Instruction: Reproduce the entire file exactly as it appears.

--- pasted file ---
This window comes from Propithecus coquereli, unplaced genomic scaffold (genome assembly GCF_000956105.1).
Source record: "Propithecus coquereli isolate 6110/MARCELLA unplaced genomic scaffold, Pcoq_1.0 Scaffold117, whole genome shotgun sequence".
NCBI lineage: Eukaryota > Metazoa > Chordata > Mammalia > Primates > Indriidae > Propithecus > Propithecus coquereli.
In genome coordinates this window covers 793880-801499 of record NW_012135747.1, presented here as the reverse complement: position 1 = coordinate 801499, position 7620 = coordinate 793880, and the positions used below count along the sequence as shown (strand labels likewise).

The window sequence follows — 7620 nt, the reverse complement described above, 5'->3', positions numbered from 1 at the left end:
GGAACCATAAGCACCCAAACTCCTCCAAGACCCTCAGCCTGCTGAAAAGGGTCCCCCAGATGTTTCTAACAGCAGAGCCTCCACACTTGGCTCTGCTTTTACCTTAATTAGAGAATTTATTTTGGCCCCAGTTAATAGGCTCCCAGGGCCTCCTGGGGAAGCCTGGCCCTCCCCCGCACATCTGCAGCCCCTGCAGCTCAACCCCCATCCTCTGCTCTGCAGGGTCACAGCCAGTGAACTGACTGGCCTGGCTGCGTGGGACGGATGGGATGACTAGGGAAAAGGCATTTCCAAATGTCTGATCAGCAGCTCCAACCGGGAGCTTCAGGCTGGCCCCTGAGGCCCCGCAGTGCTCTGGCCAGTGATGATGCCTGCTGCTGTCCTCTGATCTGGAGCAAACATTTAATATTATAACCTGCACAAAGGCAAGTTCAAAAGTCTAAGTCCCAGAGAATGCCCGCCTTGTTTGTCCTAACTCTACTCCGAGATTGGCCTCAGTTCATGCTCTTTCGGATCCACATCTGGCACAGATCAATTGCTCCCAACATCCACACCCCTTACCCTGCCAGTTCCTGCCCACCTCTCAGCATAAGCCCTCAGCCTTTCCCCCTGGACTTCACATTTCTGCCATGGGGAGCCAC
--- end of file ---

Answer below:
This window comes from Propithecus coquereli, unplaced genomic scaffold (genome assembly GCF_000956105.1).
Source record: "Propithecus coquereli isolate 6110/MARCELLA unplaced genomic scaffold, Pcoq_1.0 Scaffold117, whole genome shotgun sequence".
NCBI lineage: Eukaryota > Metazoa > Chordata > Mammalia > Primates > Indriidae > Propithecus > Propithecus coquereli.
In genome coordinates this window covers 793880-801499 of record NW_012135747.1, presented here as the reverse complement: position 1 = coordinate 801499, position 7620 = coordinate 793880, and the positions used below count along the sequence as shown (strand labels likewise).

The window sequence follows — 7620 nt, the reverse complement described above, 5'->3', positions numbered from 1 at the left end:
GGAACCATAAGCACCCAAACTCCTCCAAGACCCTCAGCCTGCTGAAAAGGGTCCCCCAGATGTTTCTAACAGCAGAGCCTCCACACTTGGCTCTGCTTTTACCTTAATTAGAGAATTTATTTTGGCCCCAGTTAATAGGCTCCCAGGGCCTCCTGGGGAAGCCTGGCCCTCCCCCGCACATCTGCAGCCCCTGCAGCTCAACCCCCATCCTCTGCTCTGCAGGGTCACAGCCAGTGAACTGACTGGCCTGGCTGCGTGGGACGGATGGGATGACTAGGGAAAAGGCATTTCCAAATGTCTGATCAGCAGCTCCAACCGGGAGCTTCAGGCTGGCCCCTGAGGCCCCGCAGTGCTCTGGCCAGTGATGATGCCTGCTGCTGTCCTCTGATCTGGAGCAAACATTTAATATTATAACCTGCACAAAGGCAAGTTCAAAAGTCTAAGTCCCAGAGAATGCCCGCCTTGTTTGTCCTAACTCTACTCCGAGATTGGCCTCAGTTCATGCTCTTTCGGATCCACATCTGGCACAGATCAATTGCTCCCAACATCCACACCCCTTACCCTGCCAGTTCCTGCCCACCTCTCAGCATAAGCCCTCAGCCTTTCCCCCTGGACTTCACATTTCTGCCATGGGGAGCCAC